Nonetheless, this paper can only serve as a starting point to better understand the emergence and spread of discursive formations on Twitter. Future research becomes necessary, especially since my analysis section can only hint at what an analytical approach based on the concept of osculative interpellation might entail. One possible analytical context for researchers might be an assessment of the concept of agency in connection with osculative interpellation. What the analytical section here has shown is that osculative interpellation is largely affected by choice. In turn, researchers may evaluate how choice and agency are connected on Twitter. In addition, future research might address the extent to which theories of affect can further help to explain the relative strength of a tweet to be interpellative. As Teresa Brennan explains in The Transmission of Affect, “[t]he specific waves of affects generated by different cultural constellations could lead to a different and altogether more interesting characterization of stable, as well as temporary, group phenomena” (51). In addition, more work needs to be done with regards to different types of hashtags. On Twitter, we may certainly distinguish between discursive hashtags (e.g. #SavetheArctic, #riseup, #forBoston, etc.) and descriptive hashtags (#firstworldproblems, #tbt, etc.). In all, the explosive spread of digital communication technologies in recent years has provided communication as well as rhetorical scholars a whole range of questions to explore. But these newly emerging ways for people to interact with one another also require us to reevaluate established theories. My conception of osculative interpellation is designed to advance theoretical scholarship on Twitter as a rhetorical environment.  

 

  • 1. Such a conclusion is further supported by the fact that the Boston marathon is a mass-participation marathon and that the bombs exploded approximately five and a half hours after the beginning of the race. At that time, all of the professional international athletes who attended the marathon as part of the yearly World Marathon Majors championship had already crossed the finish line. Those who still needed to finish the race on that day were, in fact, amateur athletes from all over the world who ran less for competition and more for the satisfaction of personal achievement. Therefore, the victims of the attacks were ordinary citizens of the United States and other countries who generally associate themselves with the larger community of runners.
  • 2. Articulatory practices designed to facilitate the formation and cohesion of particular group identities do not end in ‘real’ world spaces. In fact, many websites such as Coolrunning.com, Runningmania.com, and Runnersworld.com are tailored to the needs of runners to connect and share information. With digital communication tools like Twitter, sports communities do not have to wait to discuss hot topics; access to other runners is instant and immediate. Twitter is one such medium that helps to establish discourse communities in which agents connect in instant conversations, interact over the course of sporting events, alert each other in times of breaking news in the world of sports, and stay in touch throughout the course of a sport’s season.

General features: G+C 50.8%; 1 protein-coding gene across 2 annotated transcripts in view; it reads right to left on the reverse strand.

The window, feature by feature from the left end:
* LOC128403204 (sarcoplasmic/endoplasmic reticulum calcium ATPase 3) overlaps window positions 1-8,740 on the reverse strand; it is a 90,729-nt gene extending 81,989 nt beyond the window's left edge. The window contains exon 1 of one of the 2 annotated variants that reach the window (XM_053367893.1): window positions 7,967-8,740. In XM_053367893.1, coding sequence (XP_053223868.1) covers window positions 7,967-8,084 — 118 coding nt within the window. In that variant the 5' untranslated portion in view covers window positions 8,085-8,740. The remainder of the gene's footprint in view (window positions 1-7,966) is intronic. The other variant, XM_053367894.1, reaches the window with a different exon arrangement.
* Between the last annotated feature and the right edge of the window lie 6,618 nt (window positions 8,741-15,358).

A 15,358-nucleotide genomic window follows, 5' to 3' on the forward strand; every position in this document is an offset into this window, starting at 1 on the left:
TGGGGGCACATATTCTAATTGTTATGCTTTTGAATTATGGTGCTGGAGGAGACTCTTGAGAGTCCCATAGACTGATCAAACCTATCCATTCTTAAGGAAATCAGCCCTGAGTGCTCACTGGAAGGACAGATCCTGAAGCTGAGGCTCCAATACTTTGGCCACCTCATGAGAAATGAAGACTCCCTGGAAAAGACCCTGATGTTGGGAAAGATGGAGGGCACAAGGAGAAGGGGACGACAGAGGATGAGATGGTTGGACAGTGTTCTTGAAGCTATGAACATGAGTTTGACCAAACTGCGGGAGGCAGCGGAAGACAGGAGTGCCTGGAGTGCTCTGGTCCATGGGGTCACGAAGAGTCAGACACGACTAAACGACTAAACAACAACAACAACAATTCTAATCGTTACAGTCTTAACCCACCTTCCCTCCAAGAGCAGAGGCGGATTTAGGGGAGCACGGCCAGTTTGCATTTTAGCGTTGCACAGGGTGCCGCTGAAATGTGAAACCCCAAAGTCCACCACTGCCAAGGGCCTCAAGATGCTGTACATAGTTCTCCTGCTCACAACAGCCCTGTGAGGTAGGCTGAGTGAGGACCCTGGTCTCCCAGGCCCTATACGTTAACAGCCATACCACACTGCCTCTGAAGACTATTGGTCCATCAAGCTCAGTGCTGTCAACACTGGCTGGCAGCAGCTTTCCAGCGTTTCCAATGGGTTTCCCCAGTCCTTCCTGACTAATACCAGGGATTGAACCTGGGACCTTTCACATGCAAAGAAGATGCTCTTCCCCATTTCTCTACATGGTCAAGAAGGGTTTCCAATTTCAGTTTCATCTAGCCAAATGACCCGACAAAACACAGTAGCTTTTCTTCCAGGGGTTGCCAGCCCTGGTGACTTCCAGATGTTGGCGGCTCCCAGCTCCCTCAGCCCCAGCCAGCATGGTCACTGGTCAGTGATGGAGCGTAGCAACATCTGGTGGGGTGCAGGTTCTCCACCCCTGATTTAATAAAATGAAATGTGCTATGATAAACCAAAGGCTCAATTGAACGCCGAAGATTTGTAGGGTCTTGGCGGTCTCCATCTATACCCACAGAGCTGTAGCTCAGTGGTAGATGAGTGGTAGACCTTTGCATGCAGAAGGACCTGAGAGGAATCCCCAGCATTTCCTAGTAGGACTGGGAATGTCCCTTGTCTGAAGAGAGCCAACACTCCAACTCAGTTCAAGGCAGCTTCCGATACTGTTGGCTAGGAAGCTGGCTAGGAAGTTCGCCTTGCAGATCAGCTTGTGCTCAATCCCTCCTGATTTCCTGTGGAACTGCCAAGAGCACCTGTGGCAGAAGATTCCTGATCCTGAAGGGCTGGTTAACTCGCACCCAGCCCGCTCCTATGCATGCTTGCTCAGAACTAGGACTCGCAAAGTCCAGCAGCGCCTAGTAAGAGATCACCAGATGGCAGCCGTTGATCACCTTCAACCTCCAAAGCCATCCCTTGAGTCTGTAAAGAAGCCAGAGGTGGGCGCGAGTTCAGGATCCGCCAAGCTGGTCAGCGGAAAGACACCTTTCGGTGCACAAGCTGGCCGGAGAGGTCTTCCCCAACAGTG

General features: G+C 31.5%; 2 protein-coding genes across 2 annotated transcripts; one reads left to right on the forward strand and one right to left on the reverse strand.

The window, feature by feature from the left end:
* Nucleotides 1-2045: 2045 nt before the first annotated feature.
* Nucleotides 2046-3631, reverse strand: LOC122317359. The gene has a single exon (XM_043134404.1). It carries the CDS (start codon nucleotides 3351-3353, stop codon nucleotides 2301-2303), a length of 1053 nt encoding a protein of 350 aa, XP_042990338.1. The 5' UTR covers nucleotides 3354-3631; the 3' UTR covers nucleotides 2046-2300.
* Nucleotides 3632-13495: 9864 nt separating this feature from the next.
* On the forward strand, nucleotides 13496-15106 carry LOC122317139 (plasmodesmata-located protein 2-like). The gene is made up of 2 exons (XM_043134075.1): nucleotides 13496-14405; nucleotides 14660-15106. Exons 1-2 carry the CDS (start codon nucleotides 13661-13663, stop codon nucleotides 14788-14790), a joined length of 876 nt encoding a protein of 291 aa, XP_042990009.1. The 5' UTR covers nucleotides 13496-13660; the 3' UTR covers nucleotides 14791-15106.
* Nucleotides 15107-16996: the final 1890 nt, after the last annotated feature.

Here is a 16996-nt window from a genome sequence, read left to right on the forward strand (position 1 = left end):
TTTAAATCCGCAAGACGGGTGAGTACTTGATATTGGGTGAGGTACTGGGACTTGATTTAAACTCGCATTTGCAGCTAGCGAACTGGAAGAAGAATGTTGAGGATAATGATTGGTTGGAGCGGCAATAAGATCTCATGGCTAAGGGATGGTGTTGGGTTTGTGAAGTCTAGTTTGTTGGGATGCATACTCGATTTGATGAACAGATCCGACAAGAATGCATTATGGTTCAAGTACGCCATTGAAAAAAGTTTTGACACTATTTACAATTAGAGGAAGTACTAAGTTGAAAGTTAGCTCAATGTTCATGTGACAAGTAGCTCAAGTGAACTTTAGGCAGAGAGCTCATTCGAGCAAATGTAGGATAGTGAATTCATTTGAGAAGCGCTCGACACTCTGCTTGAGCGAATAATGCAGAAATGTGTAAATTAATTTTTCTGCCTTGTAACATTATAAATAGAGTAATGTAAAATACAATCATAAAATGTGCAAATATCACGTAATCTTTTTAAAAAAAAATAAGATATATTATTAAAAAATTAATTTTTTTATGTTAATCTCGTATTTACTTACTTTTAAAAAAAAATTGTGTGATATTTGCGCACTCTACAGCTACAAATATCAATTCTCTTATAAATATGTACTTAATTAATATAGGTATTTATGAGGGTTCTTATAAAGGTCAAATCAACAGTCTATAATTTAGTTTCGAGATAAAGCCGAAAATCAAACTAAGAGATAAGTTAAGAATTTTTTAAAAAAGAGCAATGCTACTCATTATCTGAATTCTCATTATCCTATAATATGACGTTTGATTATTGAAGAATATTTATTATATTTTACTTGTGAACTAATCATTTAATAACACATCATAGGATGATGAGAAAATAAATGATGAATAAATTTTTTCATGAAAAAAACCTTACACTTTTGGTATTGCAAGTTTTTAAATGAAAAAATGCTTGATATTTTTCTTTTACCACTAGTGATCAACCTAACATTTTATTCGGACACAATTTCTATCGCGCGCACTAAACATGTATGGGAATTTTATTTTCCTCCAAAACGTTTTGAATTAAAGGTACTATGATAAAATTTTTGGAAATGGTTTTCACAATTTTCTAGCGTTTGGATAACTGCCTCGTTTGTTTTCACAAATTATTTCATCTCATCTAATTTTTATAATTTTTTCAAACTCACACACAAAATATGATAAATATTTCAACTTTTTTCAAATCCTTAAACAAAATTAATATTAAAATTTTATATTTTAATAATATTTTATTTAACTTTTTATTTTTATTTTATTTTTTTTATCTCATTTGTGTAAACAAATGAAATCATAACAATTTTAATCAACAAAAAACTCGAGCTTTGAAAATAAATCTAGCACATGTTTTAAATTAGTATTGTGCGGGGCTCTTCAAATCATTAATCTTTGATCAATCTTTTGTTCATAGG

• 3. My understanding of community is informed by the definition provided by Wolfgang Teubert in Meaning, Discourse, and Society: “Our intentionality, our consciousness, comes into existence by being a part of society, a member of a discourse community. We develop thoughts, feelings, ideas, beliefs, and attitudes in collaboration with others. Our intentionality is part of the collective intentionality of the discourse community to which we belong” (108).
  • 4. Twitter also comes with various privacy features that either allow users to prevent being followed by others, or they can restrict the visibility of their tweets only to certain followers.
  • 5. In later works, Laclau does not consider these processes of articulation detached from power dynamics. Instead, he imagines power doubly constitutive: every hegemonically informed articulatory practice is played out in a web of power relations, thus becomes a form of power in itself, and its success to shape and signify entire discourses hierarchically from the top down depends on its ability to prevent alternative articulations from rising up by concealing/emptying its own status of merely being one option among many. This vertical arrangement that emerges once a signifier succeeds in the hegemonic struggle and becomes empty, is central to Laclau’s understanding of the political.
  • 6. In “The Linguistics of Self-Branding and Micro-Celebrity in Twitter: The Role of Hashtags,” Ruth Page has recently suggested that “practices of self-branding and micro-celebrity operate on a continuum which reflects and reinforces the social and economic hierarchies which exist in offline contexts” (181). She also argues that “[d]espite claims that hashtags are ‘conversational’, this study suggests that participatory culture in Twitter is not evenly distributed” (181). While I agree with Page that extra-textual conditioning forces such as “fandom” influence participation on Twitter, my concept of osculative interpellation, first and foremost, treats the Twitterverse in the way it is programmed: as a digital conversation platform that provides each user the same means to engage and interact with others. For more on “fandom,” consult Digital Fandom: New Media Studies by Paul Booth and Fandom: Identities and Communities in a Mediated World edited by Gray, Sandvoss, and Harrington.
  • 7. So-called “hashtag mosaics” are visually enticing photo mosaics that curate the responses of Twitter users who contribute to specifically created hashtags over a fixed period of time. Once the company has gathered enough tweets, these messages and the corresponding profiles are presented in an interactive advertisement that allows users to zoom in to read individual tweets.

 

Works Cited